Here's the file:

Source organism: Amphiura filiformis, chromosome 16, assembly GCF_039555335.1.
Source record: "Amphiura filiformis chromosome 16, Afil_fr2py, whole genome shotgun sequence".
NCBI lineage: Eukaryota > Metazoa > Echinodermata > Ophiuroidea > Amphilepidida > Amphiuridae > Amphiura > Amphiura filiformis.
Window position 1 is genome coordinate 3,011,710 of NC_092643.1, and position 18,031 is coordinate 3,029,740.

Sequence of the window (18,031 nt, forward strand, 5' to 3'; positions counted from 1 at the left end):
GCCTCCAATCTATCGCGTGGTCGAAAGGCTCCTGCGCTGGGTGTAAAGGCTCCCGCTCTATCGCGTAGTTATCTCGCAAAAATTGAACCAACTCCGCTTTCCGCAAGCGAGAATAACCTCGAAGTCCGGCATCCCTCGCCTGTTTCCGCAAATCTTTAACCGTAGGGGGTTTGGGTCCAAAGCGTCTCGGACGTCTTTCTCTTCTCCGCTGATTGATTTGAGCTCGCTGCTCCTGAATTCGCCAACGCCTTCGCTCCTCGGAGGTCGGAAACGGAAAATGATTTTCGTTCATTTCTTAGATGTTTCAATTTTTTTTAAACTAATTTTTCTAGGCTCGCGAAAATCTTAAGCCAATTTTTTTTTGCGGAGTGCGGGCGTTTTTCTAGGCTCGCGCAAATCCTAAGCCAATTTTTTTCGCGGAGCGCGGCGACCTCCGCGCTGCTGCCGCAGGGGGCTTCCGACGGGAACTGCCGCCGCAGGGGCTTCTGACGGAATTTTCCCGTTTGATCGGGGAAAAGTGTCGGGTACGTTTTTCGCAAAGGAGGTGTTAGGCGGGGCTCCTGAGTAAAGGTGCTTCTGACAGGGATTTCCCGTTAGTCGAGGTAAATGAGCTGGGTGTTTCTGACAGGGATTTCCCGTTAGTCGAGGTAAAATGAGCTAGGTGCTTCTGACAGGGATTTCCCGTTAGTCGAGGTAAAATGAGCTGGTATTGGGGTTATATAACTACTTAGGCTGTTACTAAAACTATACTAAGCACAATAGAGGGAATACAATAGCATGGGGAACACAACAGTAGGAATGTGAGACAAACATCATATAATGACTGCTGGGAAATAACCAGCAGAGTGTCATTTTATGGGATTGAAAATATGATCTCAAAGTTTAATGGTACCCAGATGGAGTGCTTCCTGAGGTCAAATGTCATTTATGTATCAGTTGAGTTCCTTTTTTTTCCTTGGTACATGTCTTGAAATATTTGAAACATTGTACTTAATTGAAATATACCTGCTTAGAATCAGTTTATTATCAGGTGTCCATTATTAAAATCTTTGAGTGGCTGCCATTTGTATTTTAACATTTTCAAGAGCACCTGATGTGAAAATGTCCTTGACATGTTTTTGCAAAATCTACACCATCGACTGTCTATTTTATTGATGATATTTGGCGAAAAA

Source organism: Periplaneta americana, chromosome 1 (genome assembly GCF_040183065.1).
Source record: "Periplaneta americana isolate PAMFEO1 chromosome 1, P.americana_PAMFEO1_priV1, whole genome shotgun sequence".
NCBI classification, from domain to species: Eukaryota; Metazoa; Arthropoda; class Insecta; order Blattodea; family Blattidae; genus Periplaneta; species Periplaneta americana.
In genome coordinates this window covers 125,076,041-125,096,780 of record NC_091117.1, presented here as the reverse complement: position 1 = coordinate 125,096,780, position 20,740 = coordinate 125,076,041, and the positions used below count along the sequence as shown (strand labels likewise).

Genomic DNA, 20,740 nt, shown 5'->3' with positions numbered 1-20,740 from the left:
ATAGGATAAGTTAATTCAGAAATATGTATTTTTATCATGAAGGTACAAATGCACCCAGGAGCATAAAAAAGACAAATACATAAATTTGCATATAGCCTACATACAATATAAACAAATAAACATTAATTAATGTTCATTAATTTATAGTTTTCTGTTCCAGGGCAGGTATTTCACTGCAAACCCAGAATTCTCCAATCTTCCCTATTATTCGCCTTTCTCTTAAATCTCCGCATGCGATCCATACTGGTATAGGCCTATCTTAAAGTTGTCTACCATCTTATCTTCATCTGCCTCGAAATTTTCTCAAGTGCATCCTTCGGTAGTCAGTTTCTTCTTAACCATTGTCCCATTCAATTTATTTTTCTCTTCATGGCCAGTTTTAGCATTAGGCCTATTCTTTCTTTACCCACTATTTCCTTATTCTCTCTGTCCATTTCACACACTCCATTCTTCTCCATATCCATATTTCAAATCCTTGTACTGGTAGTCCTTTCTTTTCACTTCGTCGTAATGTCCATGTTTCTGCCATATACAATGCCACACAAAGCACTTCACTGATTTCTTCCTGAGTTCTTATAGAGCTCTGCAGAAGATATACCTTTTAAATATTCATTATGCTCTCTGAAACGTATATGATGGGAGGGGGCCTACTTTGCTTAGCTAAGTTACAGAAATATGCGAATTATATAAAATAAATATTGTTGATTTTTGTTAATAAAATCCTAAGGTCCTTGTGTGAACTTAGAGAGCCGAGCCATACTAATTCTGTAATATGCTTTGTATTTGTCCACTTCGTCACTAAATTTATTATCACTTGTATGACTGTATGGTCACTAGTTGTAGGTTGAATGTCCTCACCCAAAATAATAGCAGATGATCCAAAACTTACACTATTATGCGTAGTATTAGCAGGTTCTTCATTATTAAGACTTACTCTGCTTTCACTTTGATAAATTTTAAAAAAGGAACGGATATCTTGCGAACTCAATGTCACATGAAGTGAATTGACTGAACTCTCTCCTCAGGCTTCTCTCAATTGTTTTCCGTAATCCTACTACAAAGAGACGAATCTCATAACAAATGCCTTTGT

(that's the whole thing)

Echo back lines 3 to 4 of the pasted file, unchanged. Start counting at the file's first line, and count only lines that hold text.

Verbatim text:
NCBI lineage: Eukaryota > Metazoa > Echinodermata > Ophiuroidea > Amphilepidida > Amphiuridae > Amphiura > Amphiura filiformis.
Window position 1 is genome coordinate 3,011,710 of NC_092643.1, and position 18,031 is coordinate 3,029,740.